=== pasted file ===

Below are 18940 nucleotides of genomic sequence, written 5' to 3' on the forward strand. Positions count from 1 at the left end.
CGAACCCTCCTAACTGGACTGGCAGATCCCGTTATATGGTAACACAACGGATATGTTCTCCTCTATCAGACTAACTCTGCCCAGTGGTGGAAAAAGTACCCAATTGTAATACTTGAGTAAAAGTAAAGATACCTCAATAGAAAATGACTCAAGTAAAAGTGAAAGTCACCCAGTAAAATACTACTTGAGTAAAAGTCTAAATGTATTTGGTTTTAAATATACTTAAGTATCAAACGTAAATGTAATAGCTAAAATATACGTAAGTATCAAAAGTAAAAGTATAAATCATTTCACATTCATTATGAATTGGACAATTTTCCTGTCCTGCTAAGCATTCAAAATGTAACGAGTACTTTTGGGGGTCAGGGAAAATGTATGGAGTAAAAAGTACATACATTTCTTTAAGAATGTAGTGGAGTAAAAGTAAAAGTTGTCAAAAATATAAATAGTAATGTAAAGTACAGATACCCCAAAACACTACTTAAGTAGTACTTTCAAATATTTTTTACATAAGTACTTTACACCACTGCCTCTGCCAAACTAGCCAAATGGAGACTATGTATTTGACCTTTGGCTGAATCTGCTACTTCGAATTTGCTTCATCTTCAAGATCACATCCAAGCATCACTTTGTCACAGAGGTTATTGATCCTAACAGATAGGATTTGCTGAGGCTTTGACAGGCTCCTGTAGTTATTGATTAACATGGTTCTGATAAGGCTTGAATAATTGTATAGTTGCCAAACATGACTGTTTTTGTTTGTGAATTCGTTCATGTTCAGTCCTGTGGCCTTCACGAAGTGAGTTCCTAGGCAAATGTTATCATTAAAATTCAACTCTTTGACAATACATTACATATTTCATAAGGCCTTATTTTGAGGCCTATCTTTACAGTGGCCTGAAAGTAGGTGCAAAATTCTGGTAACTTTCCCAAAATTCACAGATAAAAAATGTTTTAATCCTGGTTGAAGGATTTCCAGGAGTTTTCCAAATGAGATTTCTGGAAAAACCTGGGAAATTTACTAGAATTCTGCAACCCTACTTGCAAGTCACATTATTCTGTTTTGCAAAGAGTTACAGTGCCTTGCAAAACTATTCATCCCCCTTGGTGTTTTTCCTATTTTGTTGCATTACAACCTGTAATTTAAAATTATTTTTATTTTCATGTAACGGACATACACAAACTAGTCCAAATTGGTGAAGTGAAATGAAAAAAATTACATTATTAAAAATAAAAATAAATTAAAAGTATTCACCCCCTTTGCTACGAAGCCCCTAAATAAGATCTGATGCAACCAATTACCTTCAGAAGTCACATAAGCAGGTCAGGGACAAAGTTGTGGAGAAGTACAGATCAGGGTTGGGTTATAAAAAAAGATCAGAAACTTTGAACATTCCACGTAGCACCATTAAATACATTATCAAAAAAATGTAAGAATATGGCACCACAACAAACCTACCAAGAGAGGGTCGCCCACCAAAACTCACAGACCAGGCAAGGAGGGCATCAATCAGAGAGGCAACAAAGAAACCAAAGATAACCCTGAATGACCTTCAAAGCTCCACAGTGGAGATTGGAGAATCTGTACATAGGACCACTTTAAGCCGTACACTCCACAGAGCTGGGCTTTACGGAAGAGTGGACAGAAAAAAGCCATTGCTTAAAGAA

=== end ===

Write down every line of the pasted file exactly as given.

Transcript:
Below are 18940 nucleotides of genomic sequence, written 5' to 3' on the forward strand. Positions count from 1 at the left end.
CGAACCCTCCTAACTGGACTGGCAGATCCCGTTATATGGTAACACAACGGATATGTTCTCCTCTATCAGACTAACTCTGCCCAGTGGTGGAAAAAGTACCCAATTGTAATACTTGAGTAAAAGTAAAGATACCTCAATAGAAAATGACTCAAGTAAAAGTGAAAGTCACCCAGTAAAATACTACTTGAGTAAAAGTCTAAATGTATTTGGTTTTAAATATACTTAAGTATCAAACGTAAATGTAATAGCTAAAATATACGTAAGTATCAAAAGTAAAAGTATAAATCATTTCACATTCATTATGAATTGGACAATTTTCCTGTCCTGCTAAGCATTCAAAATGTAACGAGTACTTTTGGGGGTCAGGGAAAATGTATGGAGTAAAAAGTACATACATTTCTTTAAGAATGTAGTGGAGTAAAAGTAAAAGTTGTCAAAAATATAAATAGTAATGTAAAGTACAGATACCCCAAAACACTACTTAAGTAGTACTTTCAAATATTTTTTACATAAGTACTTTACACCACTGCCTCTGCCAAACTAGCCAAATGGAGACTATGTATTTGACCTTTGGCTGAATCTGCTACTTCGAATTTGCTTCATCTTCAAGATCACATCCAAGCATCACTTTGTCACAGAGGTTATTGATCCTAACAGATAGGATTTGCTGAGGCTTTGACAGGCTCCTGTAGTTATTGATTAACATGGTTCTGATAAGGCTTGAATAATTGTATAGTTGCCAAACATGACTGTTTTTGTTTGTGAATTCGTTCATGTTCAGTCCTGTGGCCTTCACGAAGTGAGTTCCTAGGCAAATGTTATCATTAAAATTCAACTCTTTGACAATACATTACATATTTCATAAGGCCTTATTTTGAGGCCTATCTTTACAGTGGCCTGAAAGTAGGTGCAAAATTCTGGTAACTTTCCCAAAATTCACAGATAAAAAATGTTTTAATCCTGGTTGAAGGATTTCCAGGAGTTTTCCAAATGAGATTTCTGGAAAAACCTGGGAAATTTACTAGAATTCTGCAACCCTACTTGCAAGTCACATTATTCTGTTTTGCAAAGAGTTACAGTGCCTTGCAAAACTATTCATCCCCCTTGGTGTTTTTCCTATTTTGTTGCATTACAACCTGTAATTTAAAATTATTTTTATTTTCATGTAACGGACATACACAAACTAGTCCAAATTGGTGAAGTGAAATGAAAAAAATTACATTATTAAAAATAAAAATAAATTAAAAGTATTCACCCCCTTTGCTACGAAGCCCCTAAATAAGATCTGATGCAACCAATTACCTTCAGAAGTCACATAAGCAGGTCAGGGACAAAGTTGTGGAGAAGTACAGATCAGGGTTGGGTTATAAAAAAAGATCAGAAACTTTGAACATTCCACGTAGCACCATTAAATACATTATCAAAAAAATGTAAGAATATGGCACCACAACAAACCTACCAAGAGAGGGTCGCCCACCAAAACTCACAGACCAGGCAAGGAGGGCATCAATCAGAGAGGCAACAAAGAAACCAAAGATAACCCTGAATGACCTTCAAAGCTCCACAGTGGAGATTGGAGAATCTGTACATAGGACCACTTTAAGCCGTACACTCCACAGAGCTGGGCTTTACGGAAGAGTGGACAGAAAAAAGCCATTGCTTAAAGAA